A new study by the ACLU has found 3,200 people nationwide serving life sentences for nonviolent offenses.---
Top of the Alty World
“Jailed for Life for Stealing a $159 Jacket? 3,200 Serving Life Without Parole For Nonviolent Crimes”--Democracy Now!
The U.S. Food and Drug Administration is formulating rules that could hurt small, organic farmers.--Jackson Free Press
ProPublica has monitored China's version of Twitter for five months, tracking how posts are censored—ProPublica
Hard-right, conservative European leaders are allying to try and defeat the European Union.--The Economist
Utah Political Capitol previews bills coming up at the 2014 Legislature, covering guns, elections and equality.--Utah Political Capitol
KRCL talks with BYU students Adam White and Bradley Brough about their now-nationally recognized efforts to promote understanding and support of LGBT youth.--RadioActive!
Gonohrea cases are up 94 percent in Utah this year, according to health officials.--KCPW
Box Elder High School is moving closer to permitting a gay-straight alliance.--KUER
Utah Policy's Bob Bernick reflects on government-ethics bills proposed for the 2014 Legislature and the problem that comes with lawmakers policing themselves.
“In short – as the separation of powers in the Utah Constitution requires – the Legislature is in charge of policing itself. Talk about conflicts of interest. This, of course, is nothing new. For more than 30 years, I’ve watched Legislature after Legislature struggle with these self-promoting problems. Each lawmaker’s answer is, understandably, “If the voters don’t like how I act, they can vote me out.” In theory, that’s correct. In practice, it doesn’t work that way. While individual legislative elections vary, on the whole about 90 percent of sitting legislators who run for re-election win.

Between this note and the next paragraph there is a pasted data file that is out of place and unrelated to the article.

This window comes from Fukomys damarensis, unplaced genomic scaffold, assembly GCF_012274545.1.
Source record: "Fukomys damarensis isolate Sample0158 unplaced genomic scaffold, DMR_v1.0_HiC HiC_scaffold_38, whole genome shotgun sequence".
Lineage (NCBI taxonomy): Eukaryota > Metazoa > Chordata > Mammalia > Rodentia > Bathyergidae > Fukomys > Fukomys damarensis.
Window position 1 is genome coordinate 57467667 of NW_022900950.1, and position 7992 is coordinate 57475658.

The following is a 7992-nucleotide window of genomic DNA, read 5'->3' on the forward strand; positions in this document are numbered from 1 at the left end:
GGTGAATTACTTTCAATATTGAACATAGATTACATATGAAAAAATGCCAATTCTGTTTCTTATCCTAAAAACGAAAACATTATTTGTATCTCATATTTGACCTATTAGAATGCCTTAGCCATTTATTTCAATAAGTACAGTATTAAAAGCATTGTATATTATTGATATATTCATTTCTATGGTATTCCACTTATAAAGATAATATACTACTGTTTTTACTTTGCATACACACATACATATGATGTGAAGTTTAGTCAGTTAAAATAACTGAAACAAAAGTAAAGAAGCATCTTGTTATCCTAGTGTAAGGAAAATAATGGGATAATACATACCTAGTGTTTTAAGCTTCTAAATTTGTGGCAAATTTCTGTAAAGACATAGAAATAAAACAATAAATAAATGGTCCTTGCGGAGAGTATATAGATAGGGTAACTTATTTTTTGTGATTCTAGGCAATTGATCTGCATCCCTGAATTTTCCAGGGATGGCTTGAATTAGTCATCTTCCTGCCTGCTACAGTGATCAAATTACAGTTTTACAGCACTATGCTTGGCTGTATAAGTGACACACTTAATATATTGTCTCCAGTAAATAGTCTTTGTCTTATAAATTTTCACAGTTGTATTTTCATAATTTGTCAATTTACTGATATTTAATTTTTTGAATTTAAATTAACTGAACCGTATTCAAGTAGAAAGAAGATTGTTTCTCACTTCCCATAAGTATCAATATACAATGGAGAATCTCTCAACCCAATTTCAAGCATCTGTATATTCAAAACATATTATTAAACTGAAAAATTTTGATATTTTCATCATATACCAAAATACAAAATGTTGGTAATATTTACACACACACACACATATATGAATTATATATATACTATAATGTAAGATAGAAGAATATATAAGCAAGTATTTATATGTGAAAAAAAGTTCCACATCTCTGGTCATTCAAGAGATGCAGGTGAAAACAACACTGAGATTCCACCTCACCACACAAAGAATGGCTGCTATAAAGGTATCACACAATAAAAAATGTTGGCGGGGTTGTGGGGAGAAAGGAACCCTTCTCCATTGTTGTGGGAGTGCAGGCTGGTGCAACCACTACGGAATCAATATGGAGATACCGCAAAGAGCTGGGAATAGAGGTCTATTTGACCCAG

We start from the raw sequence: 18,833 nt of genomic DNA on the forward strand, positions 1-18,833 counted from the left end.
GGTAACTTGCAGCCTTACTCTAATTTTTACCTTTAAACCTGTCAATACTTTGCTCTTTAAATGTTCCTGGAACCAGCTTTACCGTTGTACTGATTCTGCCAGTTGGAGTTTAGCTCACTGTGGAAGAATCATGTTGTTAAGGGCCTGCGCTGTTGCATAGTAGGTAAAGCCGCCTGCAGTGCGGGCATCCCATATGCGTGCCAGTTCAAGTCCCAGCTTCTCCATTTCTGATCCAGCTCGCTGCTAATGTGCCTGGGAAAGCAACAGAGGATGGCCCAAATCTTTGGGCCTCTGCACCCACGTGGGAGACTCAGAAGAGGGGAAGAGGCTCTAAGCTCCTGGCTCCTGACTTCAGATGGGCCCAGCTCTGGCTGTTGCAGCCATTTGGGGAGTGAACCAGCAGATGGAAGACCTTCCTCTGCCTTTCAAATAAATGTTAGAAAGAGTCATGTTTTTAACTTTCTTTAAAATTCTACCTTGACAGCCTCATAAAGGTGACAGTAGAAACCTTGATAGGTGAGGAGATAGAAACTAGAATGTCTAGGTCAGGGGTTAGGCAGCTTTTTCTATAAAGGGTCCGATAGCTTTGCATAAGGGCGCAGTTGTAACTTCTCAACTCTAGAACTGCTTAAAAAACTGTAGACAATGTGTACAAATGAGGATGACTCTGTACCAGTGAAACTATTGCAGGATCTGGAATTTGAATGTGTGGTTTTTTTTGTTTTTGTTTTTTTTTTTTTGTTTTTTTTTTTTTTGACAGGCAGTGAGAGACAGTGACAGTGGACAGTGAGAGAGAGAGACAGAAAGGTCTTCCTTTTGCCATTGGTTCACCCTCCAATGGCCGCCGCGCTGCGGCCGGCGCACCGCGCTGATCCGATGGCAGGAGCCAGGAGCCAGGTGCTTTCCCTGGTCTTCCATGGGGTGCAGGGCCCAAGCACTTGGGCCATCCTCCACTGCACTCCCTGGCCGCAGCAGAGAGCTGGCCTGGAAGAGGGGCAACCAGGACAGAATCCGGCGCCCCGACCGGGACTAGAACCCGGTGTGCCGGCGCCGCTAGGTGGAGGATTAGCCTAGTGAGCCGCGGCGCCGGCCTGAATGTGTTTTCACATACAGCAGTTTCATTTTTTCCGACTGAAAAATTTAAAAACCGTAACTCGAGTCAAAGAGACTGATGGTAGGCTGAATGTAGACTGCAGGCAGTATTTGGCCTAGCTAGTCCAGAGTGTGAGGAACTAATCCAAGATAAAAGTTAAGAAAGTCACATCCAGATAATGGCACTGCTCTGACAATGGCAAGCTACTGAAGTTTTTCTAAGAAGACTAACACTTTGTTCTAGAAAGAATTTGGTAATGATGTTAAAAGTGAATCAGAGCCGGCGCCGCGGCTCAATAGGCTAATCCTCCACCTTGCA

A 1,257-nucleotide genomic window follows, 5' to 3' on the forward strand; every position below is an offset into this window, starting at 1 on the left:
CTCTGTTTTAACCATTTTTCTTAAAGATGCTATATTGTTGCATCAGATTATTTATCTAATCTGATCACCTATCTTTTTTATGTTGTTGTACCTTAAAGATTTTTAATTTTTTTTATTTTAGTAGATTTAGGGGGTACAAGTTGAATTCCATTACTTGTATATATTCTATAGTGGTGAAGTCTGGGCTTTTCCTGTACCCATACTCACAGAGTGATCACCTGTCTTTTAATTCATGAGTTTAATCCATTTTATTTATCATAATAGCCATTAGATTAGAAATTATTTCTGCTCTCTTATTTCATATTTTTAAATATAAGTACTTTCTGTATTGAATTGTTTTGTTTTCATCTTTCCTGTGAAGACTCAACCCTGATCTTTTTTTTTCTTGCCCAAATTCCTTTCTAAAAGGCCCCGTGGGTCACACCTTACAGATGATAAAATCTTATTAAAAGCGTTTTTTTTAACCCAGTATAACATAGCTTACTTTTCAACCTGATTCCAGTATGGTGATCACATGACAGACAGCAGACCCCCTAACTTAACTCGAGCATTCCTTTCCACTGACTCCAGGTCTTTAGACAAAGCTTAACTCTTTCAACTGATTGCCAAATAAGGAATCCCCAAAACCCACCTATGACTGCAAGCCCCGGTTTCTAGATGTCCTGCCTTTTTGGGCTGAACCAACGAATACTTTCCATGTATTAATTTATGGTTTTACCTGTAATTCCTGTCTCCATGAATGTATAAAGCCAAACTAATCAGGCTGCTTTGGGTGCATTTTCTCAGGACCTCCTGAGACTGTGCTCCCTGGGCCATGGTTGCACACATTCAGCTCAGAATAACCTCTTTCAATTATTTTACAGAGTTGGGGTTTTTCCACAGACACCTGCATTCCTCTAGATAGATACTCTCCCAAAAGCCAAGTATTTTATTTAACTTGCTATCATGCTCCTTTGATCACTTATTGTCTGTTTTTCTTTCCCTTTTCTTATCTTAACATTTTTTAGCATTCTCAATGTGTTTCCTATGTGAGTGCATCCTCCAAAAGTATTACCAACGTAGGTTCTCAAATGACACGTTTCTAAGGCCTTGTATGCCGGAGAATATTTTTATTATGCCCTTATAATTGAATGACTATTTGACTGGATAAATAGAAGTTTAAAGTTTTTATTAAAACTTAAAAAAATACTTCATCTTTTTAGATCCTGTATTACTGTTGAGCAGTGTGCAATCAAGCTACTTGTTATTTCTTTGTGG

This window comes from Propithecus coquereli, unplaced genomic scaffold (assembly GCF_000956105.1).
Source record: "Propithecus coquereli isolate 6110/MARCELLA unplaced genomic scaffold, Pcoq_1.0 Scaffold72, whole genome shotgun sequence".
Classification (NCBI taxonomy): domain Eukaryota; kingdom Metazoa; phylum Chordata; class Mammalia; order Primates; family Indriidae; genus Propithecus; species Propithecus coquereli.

By far, most legislators leave Capitol Hill via death, resignation or retirement. The first is not their choice, the latter two are. Do we have a functioning democracy (OK, government-form sticklers, a democratic republic) if, once elected, voters keep returning such a large percentage of lawmakers? What these numbers tell me is that legislators’ efforts at reforming their own actions, via ethics, campaigns and such, don’t have any real impact on their political futures.”--Utah Policy
The Long View
A Galveston medical student describes Texas' other death penalty, the uninsured who fall through the social safety net.
“There’s a popular myth that the uninsured—in Texas, that’s 25 percent of us—can always get medical care through emergency rooms. Ted Cruz has argued that it is “much cheaper to provide emergency care than it is to expand Medicaid,” and Rick Perry has claimed that Texans prefer the ER system. The myth is based on a 1986 federal law called the Emergency Medical Treatment and Labor Act (EMTALA), which states that hospitals with emergency rooms have to accept and stabilize patients who are in labor or who have an acute medical condition that threatens life or limb. That word “stabilize” is key: Hospital ERs don’t have to treat you. They just have to patch you up to the point where you’re not actively dying. Also, hospitals charge for ER care, and usually send patients to collections when they cannot pay.”--Texas Observer